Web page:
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Black History Month offers a time to reflect on the significant past and present contributions of Black people in Canada, with a focus on nurturing future opportunities.

Concordia is focused on change, progress and building awareness around initiatives that tackle anti-Black racism.

Read on to discover how Concordia's Black community has made its mark at the university, in Montreal and beyond.

The President’s Task Force on Anti-Black Racism at Concordia
One-year progress report

The implementation team of the President’s Task Force on Anti-Black Racism has shared a progress report highlighting work accomplished since the launch of its final report in 2022.

Nearly 20 projects include new scholarships, support for mental health, student success and ongoing work to infuse Black perspectives in select courses.

Honouring Black presence at Concordia

A diptych image with a ring structure/sculpture in a gallery on the left and a black and white portrait of a man with short dark hair, a goatee beard and wearing a black t-shirt and open collared shirt Charles Campbell and his piece “Breath Cycle 1,” 2022. | Photos: Left (art) photo by Dennis Ha, right (portrait) photo by Lia Crowe

Honouring Black Presence is Concordia's new public art program that will celebrate the histories, presence and futures of Black Concordians through ephemeral public artworks. Honouring Black Presence at Concordia is one of many concrete actions meant to respond to the final recommendations of the President’s Task Force on Anti-Black Racism.

“The program responds to a longstanding demand to establish sites of Black presence at the university,” explains Cynthia Alphonse, project coordinator for the President’s Task Force on Anti-Black Racism. “Supporting this initiative is one of the ways the university community can help celebrate and honour the contributions of Black peoples to Concordia.”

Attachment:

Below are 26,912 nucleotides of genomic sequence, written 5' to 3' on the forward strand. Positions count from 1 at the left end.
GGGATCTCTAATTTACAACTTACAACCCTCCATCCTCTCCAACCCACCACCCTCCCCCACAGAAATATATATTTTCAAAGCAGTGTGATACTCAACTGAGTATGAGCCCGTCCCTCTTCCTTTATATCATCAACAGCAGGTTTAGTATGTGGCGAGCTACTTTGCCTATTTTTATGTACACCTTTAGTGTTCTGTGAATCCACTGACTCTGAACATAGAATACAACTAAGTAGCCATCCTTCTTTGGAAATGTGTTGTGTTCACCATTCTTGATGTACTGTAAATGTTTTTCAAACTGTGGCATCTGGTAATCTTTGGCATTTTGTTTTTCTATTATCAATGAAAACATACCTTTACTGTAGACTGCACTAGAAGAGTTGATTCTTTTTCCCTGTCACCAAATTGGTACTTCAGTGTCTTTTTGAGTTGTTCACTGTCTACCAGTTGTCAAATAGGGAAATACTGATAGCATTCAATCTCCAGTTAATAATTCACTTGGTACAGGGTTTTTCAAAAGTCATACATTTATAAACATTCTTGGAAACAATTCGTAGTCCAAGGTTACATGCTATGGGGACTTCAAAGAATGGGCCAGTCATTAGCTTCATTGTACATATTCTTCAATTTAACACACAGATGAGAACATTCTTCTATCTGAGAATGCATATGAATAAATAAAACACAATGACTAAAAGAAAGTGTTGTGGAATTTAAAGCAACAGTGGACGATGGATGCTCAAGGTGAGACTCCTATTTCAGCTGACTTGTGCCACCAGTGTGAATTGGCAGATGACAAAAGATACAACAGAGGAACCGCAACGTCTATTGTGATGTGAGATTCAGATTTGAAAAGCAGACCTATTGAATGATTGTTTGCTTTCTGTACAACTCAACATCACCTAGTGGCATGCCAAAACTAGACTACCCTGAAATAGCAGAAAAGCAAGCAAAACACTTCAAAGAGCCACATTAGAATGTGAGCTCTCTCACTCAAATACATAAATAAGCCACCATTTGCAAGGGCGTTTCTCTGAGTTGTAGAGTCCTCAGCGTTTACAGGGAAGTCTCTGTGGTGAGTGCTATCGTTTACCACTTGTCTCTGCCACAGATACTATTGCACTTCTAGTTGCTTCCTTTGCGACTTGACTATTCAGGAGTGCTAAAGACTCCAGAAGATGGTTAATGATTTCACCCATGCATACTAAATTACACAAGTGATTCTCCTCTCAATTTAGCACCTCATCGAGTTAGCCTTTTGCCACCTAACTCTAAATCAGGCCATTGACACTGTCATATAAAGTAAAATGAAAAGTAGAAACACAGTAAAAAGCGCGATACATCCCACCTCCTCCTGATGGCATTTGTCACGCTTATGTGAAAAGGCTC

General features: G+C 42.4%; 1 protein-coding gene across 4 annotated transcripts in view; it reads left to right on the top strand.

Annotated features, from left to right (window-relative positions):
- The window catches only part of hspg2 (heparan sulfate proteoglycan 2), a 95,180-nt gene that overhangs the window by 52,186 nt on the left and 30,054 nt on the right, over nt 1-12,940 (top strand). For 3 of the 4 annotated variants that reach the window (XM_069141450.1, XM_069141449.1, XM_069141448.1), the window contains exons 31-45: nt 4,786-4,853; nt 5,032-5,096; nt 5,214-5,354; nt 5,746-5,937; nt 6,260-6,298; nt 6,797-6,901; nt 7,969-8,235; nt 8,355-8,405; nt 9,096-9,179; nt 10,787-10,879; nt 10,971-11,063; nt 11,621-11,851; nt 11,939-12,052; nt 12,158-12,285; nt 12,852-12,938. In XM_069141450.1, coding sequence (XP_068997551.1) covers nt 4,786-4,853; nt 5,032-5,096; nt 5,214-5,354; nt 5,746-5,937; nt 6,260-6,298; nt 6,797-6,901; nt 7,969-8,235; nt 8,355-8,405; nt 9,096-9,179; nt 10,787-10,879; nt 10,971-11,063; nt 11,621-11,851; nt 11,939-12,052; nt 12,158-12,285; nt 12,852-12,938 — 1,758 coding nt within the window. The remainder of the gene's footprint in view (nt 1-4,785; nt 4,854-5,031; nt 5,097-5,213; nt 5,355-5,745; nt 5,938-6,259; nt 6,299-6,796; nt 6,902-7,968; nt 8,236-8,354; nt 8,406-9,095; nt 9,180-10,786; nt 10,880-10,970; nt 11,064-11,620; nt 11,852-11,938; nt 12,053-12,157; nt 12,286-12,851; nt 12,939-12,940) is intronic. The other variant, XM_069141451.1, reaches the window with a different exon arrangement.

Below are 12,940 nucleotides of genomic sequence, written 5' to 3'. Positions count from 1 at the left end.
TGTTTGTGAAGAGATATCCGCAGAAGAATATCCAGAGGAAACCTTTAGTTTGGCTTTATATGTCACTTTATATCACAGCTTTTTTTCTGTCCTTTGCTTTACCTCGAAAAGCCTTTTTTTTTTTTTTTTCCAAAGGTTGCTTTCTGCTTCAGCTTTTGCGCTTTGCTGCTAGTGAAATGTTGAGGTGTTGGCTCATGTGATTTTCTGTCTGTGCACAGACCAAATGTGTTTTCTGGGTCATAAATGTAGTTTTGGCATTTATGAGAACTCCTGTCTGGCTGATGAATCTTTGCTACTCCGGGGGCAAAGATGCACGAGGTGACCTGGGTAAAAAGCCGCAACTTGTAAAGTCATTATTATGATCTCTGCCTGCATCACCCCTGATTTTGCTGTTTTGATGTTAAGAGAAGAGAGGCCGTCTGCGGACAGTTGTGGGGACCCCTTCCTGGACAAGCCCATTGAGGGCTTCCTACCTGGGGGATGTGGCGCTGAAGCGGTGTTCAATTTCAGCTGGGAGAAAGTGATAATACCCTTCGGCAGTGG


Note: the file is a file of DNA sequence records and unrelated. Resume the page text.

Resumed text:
Celebrating Concordia's Caribbean Community with Candace Jacobs

Candace Jacobs, BSc 02, MA 07, is director of internal communications at Concordia. She joined the university staff as a student in 2000 and worked her way up to recruitment officer, then into managerial and director roles, assuming her current position in 2022. A second-generation Concordian, Jacobs interviewed her father, Leon Jacobs, BA 70, who studied at Concordia during the Computer Centre Protest. She interviewed him in 2023 to discuss his experience as a Black student in the 1960s.

Meet the Concordians featured

Watch the video series featuring more former members of the Caribbean Students’ Union.

Events and activities

Participate on social media by sharing photos of your Black History Month activities with the hashtags #BHM2024 #Concordia

Black History Month: a timeline

A list of key dates in the evolution of Black History Month and the origins of the African diaspora in Canada.


Recommendations from the Concordia Libraries and Cinema Politica

See the recommendations

Montreal murals

See the murals

Support Black students at Concordia

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